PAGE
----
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What Not To Do When Repairing Your Credit

By Janet Lacey
Published: Tuesday, November 17th, 2009

The 6 major credit repair mistakes that you should avoid if you seriously want to improve your credit score: 

  1. Not Getting Your Credit Report Regularly: Current law authorizes you to get a free credit report from each of the credit reporting bureaus once an year. That means you can get three free reports an year. Check your free credit report every four months in order to spot discrepancies and errors. If you are seriously into credit repair, then this is also the best way to keep a track of how you are doing.  
  2. Going To Credit Repair Companies: Research has proven that a vast majority of credit repair companies are frauds. They will take a fee upfront for services that they will later on fail to provide. With a little time and effort, you can easily do all that a credit repair company advertises, yourself. The good part is that it will not cost you money and you are also saved from the risk of a scam. 
  3. Not Contacting Your Creditors: Legitimate credit repair companies do not do anything that you cannot do by yourself. They will only call up your creditors to negotiate better terms and lower payments for you. You can also do the same yourself. Call up the companies whose bills you are finding it hard to pay, explain to them why you are unable to pay your bill in spite of wanting to clear up and then request them for a waiver of late fees, a reduction of interest rates or a longer repayment term, depending upon what suits you best. In many cases, your creditor might relax repayment terms or give in to your request. 
  4. Not Reporting Errors To Credit Bureaus: A falling credit score is often aided by a lot of negative information that should not be on your credit report either because it is not valid anymore or is absolutely incorrect. Things to look out for are closed accounts that are listed as open, lower credit limits than what you actually have, public records that should have been erased etc. Regularly check your credit reports and in case you find any errors, send a dispute letter to the credit bureau so that it can be corrected ASAP.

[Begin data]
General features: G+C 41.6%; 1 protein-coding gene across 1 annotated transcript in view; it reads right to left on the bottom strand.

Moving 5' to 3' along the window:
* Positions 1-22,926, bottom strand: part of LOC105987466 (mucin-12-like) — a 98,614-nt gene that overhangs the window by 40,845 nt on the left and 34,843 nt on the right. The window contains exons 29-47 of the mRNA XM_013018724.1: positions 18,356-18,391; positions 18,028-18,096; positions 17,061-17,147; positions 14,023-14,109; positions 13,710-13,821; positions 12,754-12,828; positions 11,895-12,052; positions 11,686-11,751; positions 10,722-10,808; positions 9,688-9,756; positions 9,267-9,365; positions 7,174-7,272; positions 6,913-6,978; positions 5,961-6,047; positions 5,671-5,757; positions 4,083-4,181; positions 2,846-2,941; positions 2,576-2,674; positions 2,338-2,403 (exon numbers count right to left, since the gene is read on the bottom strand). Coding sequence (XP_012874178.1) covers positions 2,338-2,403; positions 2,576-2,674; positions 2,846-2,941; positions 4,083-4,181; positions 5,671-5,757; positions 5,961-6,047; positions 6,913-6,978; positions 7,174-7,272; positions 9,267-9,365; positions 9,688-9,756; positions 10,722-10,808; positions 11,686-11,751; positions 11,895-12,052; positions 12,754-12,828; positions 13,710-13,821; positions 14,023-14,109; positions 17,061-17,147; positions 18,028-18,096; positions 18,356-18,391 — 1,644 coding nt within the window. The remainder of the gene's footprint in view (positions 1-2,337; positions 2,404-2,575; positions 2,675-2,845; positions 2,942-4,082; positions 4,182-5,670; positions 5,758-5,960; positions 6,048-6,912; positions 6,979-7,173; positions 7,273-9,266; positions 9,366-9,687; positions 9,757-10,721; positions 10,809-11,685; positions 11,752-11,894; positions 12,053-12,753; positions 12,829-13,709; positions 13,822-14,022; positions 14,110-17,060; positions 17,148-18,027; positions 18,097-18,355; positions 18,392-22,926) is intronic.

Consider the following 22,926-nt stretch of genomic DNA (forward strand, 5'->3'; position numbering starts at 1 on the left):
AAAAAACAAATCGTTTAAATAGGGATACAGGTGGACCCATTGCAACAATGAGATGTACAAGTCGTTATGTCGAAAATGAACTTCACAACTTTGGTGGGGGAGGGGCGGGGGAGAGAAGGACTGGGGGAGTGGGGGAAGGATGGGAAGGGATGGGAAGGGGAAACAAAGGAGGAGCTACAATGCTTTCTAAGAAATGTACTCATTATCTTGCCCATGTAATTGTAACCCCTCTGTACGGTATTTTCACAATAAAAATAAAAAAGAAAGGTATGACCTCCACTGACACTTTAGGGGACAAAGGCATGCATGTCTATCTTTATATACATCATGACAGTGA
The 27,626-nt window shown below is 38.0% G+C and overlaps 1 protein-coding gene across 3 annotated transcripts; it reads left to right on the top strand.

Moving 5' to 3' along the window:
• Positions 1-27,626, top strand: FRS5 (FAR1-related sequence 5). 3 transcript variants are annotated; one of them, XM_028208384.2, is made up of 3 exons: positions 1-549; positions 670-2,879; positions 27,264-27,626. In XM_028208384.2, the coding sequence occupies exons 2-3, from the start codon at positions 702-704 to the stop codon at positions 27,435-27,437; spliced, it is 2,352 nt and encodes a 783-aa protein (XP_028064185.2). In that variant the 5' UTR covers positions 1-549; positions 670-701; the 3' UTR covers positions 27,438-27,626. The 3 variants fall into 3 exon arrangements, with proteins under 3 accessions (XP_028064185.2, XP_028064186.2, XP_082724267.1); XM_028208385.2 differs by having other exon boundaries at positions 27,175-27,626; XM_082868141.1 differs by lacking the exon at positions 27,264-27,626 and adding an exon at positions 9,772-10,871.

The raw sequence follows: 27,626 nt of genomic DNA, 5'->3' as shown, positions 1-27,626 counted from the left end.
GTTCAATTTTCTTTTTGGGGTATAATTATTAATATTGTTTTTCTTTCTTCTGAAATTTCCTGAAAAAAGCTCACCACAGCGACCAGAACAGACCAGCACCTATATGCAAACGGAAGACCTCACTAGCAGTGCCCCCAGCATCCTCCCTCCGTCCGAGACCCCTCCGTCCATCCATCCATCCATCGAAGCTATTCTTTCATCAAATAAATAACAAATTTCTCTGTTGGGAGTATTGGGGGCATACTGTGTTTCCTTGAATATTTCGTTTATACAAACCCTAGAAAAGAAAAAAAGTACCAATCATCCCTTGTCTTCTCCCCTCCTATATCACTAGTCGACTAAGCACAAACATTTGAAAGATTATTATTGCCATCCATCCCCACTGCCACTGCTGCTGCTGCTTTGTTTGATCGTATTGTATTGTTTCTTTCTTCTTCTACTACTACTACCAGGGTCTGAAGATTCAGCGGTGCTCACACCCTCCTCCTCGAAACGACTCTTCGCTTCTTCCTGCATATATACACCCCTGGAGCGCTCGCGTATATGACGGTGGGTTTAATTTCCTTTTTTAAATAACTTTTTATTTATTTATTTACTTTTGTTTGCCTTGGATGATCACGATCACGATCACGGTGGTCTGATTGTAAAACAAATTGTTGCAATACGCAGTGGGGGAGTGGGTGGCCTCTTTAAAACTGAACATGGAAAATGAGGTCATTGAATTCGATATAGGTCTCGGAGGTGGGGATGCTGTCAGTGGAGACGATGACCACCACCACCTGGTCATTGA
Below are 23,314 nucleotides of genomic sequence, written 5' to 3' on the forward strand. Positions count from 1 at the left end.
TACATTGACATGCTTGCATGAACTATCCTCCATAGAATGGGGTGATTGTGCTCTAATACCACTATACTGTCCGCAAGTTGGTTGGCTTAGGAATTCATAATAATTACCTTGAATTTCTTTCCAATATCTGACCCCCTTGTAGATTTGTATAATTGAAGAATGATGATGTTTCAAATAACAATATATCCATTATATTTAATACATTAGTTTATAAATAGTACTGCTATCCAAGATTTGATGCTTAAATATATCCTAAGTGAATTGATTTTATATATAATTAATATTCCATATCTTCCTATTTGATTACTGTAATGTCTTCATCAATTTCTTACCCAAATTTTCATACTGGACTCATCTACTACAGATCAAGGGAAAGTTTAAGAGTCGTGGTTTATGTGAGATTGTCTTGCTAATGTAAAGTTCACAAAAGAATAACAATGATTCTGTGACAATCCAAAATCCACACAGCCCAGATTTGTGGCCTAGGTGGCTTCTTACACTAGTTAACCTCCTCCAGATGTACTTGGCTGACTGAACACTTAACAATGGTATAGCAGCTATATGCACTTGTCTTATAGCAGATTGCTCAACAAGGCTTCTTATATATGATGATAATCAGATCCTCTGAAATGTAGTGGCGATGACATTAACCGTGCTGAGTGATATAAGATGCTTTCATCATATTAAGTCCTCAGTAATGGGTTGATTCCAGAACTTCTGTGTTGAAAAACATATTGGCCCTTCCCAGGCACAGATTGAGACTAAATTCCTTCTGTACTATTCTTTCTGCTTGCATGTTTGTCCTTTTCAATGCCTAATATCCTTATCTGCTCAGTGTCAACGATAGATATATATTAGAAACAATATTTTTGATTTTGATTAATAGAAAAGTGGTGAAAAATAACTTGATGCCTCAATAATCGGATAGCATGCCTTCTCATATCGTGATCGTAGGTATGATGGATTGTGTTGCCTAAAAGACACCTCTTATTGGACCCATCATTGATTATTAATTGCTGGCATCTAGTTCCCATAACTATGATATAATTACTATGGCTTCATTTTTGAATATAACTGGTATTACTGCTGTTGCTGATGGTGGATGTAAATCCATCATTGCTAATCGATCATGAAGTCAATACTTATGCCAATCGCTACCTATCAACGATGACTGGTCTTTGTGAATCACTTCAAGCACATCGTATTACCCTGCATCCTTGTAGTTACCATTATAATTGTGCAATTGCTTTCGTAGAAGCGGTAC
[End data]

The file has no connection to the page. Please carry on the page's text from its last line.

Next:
5. Not Having Proper Documentation: Credit bureaus and creditors are flooded by complaints and queries every single day of the week. In case you do not have proof of filing and following up on your complaint, you will be back on square one in case your disputes are not followed up or acted upon. So send your credit report disputes to the credit bureaus only with certified mail and a return receipt request.  Similarly, when you negotiate with your creditors, note down the name and designation of every one you talk to, along with the date and time on which you spoke to them. 
  6. Being Impatient: Credit repair is not something that happens in a day. It requires diligent and constant effort and monitoring on your part, and positive results often show only after six months or so. Giving up after a couple of months or adding up to your bad credit will lead you nowhere. Instead, stick to your guns and practice good credit habits. After an year or so, your credit report and ranking will both thank you for it.

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